The next stage of Australia’s vaccine rollout begins on Monday. As a GP I have been asked many logistical questions in anticipation of this rollout from my regular patients and my answer – up until now – is always the same: “I don’t know.”

“When will I be notified?” they ask.

“Do I make an appointment?”

“How many are you doing a day?”

“Am I eligible? What conditions count?”

I stay on top of the latest medical news. I work part time in a Covid respiratory clinic. I’ve done my three hours of mandatory Covid vaccination training modules. I ignored the criticisms of other GPs about these modules. I’ve had serious conversations with the practice owners on how we hope to roll out the vaccine.

But while the next phase of vaccination rollouts is an exciting time for Australia’s Covid strategy, the upcoming date and patient queries make me feel apprehensive. The process has been a cacophony of questions without answers. It all started with an expression of interest for eligible practices. Then came a notification of being shortlisted and the instruction to do the training modules – which was useful in talking about the vaccination process, handling, storage and side effects but showed minimal guidance on how the GP practice should be set up. Everything else has been heard through the grapevine – are we getting 50 vaccines a week? 80? 100? How will bookings be made? I only heard about the national booking system two days before its rollout. No wonder GP receptionists were inundated with phone calls without being able to provide an answer.

Who will be keeping checks on eligibility for the vaccination during this phase? Which “specified medical conditions” will be accepted? We are told that it is not our job as clinicians to assess criteria but morally I have an issue with the inevitable few who will try to jump the queue. The training module listed the eligible conditions but I could not easily find a similar list elsewhere that potential eligible patients could view. The official vaccine eligibility checker has a simple yes/no to “do you have an underlying medical condition?”

It is a headache that is hard to understand considering vaccinations have been touted to be a solution almost as soon as the pandemic began. It seems at best to be poor execution and at worst a worrying lack of planning.

Thankfully though, there are some questions that I can answer.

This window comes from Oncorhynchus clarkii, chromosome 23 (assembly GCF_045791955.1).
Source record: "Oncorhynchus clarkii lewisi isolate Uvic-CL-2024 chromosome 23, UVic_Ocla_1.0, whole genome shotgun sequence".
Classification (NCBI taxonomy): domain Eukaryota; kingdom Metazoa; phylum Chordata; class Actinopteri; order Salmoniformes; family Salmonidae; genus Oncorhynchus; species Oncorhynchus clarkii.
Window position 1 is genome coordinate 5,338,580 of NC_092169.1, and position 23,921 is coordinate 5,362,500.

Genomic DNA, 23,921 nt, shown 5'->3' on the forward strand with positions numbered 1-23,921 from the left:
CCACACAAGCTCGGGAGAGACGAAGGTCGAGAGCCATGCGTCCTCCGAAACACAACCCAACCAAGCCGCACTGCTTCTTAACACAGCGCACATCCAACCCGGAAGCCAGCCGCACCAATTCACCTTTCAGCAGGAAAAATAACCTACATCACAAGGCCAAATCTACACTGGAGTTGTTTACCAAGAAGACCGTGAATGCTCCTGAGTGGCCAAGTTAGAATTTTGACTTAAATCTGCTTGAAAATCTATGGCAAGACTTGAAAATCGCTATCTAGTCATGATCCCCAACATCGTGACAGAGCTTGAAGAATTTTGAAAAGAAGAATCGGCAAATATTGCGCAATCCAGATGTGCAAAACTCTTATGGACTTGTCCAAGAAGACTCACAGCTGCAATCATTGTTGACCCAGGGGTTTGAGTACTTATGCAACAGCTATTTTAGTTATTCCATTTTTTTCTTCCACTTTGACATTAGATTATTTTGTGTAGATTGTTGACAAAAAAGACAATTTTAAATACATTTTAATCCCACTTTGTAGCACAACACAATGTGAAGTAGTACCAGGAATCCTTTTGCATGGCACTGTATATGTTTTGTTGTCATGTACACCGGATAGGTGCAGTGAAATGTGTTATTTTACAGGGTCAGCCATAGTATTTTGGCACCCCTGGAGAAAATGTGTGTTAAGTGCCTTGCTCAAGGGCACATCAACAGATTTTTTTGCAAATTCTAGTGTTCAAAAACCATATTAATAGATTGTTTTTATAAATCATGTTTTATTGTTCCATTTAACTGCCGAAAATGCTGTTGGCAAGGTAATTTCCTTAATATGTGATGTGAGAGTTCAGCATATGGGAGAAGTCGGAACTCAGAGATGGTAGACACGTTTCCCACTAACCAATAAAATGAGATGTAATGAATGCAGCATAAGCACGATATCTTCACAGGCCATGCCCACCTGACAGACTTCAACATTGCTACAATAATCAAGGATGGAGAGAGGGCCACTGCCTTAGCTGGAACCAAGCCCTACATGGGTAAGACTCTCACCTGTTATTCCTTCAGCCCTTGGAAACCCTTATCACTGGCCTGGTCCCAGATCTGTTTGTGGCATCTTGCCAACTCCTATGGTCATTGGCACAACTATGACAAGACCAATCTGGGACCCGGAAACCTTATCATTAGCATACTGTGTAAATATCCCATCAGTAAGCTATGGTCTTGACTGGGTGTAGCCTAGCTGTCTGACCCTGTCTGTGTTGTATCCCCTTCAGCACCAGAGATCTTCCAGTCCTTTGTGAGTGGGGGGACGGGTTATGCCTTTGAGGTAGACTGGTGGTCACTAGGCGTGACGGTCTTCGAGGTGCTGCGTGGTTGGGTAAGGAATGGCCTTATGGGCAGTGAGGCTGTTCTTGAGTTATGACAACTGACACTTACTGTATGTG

“I’ve had my first shot!” I tell my patients who ask. My first dose two weeks ago at a major hospital was unlike anything that I have experienced before. From taking a shuttle bus to the vaccination centre, to registering with a clerk, health questions with a nurse, vaccination, observed for 15 minutes, talking to another nurse regarding any side effects and finally to another clerk about a second appointment, the whole process took almost an hour. That hospital efficiency will be difficult to replicate in a GP practice, especially with the Department of Health seemingly leaving individual practices to fend for themselves while simultaneously lauded as an integral part of the strategy.

I did not hesitate in accepting my Covid vaccination. It marked what is hopefully the beginning of the end. An end to fear, uncertainty and a venture into the next stage of whatever “Covid normal” is to be. The side effects are similar to childhood vaccinations – potentially local pain and redness, to nonspecific malaise, headaches, nausea, body aches and fevers to anaphylaxis – an accepted risk of any medication, whether new or old.

Fears over infertility or even blood clots are in my opinion unfounded and unhelpful when overblown by some quarters of the media. I have encountered some vaccine hesitancy in my regular patients, and while this is intellectually understandable on the surface, it ignores the unprecedented nature of the pandemic and the world effectively dropping everything else to work towards a vaccine. It is not the safety and efficacy of the vaccine that is in question, but the administrative inefficiencies have to be optimised.

Similar to how we trust that other drivers on the road will stick to the rules, restaurateurs adhere to food safety standards and airlines have done their safety checks, we need to trust that our scientists, regulators and health officers have our best interests at heart.

It is a slippery slope otherwise.

For now I ask that we be patient. Give your local GP and their staff enough time to fit everyone in. Know that we are stretched and in the dark at times. The low number of cases and absence of community transmission in Australia luckily affords us all ample time, and eventually everyone who wants a vaccine will get one.

Dr Richard Nguyen is a GP in southern Sydney and works part-time in a Covid-19 respiratory clinic in south-west Sydney

This content first appear on the guardian

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